Welcome to May show and tell. There is some real eye-candy here, enjoy!
This masterpiece was made by Bia. All hand-appliqued and hand-quilted, it was made for her (very lucky) niece.
Bia loves her hand work. These bags have detailed and intricate beading - closeup below.
Vicky made this intricate appliqué quilt. She designed it herself after being inspired by a colour scheme she saw in another quilt. I've hinted that she might like to write a pattern.....watch this space!
Closeups - there are 3D petals on the sunflower.
This is a healing heart quilt that we made for one of our members who needs a bit of extra love at the moment.
Carol's grandson is getting a new quilt!
Darryl coordinated the making of these two I-spy charity quilts. The recipients are twin boys in the community, one of whom is struggling with serious health issues.
Mathea showed these two little masterpieces. Mathea used paints and inks and then quilts heavily to provide definition with thread.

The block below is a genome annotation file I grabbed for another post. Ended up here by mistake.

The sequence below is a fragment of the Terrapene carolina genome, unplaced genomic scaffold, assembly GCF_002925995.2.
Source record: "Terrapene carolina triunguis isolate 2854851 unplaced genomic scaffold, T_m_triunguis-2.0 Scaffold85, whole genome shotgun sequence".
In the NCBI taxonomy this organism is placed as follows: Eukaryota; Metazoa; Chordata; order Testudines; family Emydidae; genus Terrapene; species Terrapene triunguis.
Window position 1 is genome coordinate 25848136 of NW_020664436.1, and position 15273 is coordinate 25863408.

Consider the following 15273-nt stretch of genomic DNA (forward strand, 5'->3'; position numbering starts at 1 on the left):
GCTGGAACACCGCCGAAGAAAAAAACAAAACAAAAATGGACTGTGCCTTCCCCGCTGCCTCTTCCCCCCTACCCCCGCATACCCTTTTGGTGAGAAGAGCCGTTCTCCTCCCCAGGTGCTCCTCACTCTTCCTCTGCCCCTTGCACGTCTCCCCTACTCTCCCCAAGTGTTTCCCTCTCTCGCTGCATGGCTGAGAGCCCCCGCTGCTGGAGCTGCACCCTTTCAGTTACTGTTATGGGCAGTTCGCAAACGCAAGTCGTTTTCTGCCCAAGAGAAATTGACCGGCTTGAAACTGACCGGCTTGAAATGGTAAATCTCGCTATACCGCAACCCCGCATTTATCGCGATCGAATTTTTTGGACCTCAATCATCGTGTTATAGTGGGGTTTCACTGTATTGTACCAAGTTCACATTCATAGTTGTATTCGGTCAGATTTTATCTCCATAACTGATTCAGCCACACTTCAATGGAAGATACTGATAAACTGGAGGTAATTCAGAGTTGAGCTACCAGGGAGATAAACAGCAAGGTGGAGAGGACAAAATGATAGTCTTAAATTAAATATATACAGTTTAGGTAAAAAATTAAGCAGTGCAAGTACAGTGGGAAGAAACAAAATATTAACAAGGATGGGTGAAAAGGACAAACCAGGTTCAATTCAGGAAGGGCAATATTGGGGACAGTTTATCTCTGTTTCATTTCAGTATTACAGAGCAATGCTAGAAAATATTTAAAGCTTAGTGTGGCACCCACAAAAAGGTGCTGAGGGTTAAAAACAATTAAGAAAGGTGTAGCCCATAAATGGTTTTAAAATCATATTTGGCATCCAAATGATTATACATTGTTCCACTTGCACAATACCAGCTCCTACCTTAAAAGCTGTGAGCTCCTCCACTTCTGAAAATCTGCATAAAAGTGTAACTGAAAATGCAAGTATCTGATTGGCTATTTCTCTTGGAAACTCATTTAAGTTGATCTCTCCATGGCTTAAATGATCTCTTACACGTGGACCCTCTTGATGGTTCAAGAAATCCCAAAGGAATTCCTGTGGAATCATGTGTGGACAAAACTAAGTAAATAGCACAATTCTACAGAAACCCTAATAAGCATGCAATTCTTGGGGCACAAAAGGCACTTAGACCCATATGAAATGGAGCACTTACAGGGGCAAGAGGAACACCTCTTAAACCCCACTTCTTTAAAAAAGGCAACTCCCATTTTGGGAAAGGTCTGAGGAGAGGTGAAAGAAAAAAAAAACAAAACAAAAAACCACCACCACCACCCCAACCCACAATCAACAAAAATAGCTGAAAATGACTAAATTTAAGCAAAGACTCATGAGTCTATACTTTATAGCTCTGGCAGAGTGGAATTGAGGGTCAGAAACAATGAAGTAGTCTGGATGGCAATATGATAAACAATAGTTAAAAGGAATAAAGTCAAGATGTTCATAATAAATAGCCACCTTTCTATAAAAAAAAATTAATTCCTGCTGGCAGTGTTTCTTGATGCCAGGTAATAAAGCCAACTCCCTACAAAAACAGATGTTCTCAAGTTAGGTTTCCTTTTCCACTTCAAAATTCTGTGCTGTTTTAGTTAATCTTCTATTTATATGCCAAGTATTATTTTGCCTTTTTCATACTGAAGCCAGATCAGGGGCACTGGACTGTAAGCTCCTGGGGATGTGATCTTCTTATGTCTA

This is a little bassinet quilt (one of two) made by Carol and quilted by Charlotte. They will be donated to the local maternity unit.
This is an appliquéd block book made by Charlotte. It has 'pages' made of cotton batting to hold quilt blocks flat and secure whilst in progress.
These are two 12 x 12 quilts made for the BLUE challenge run by Aotearoa Quilters.
This quilt was started by Charlotte as part of a club activity involving eight fat quarters and lots of different block choices. Back view below.
An albatross wall hanging made by Charlotte using the positive/negative appliqué method.
Cargo duffle made by Charlotte from a free pattern by Anna Noodlehead. Available here on the Robert Kaufman website. Charlotte would like it noted that she is not that prolific, she just hasn't made a meeting yet this year so saved everything up for one big showing!
Leonie impressed us with her six inch blocks that she's been making. Every one is different and the majority of them have different fabrics too!
I think this one was my favourite.
Shirley showed us her projects from her classes at the mini-symposium she just attended. Above is a picture made of snippets of fabric and below is a crazy quilted purse - impressive!
Our activity this month was making thimble pips. You can see the ladies hard at work in the top photo and below is what they were making. The thimble pips have bendy plastic in the sides and you can squeeze them open, pop your thimble inside to keep it safe and then it reshapes itself shut. And if you don't use a thimble, you could always make some to hold treasures of some other description - sweets for the Christmas tree perhaps?
See you next month!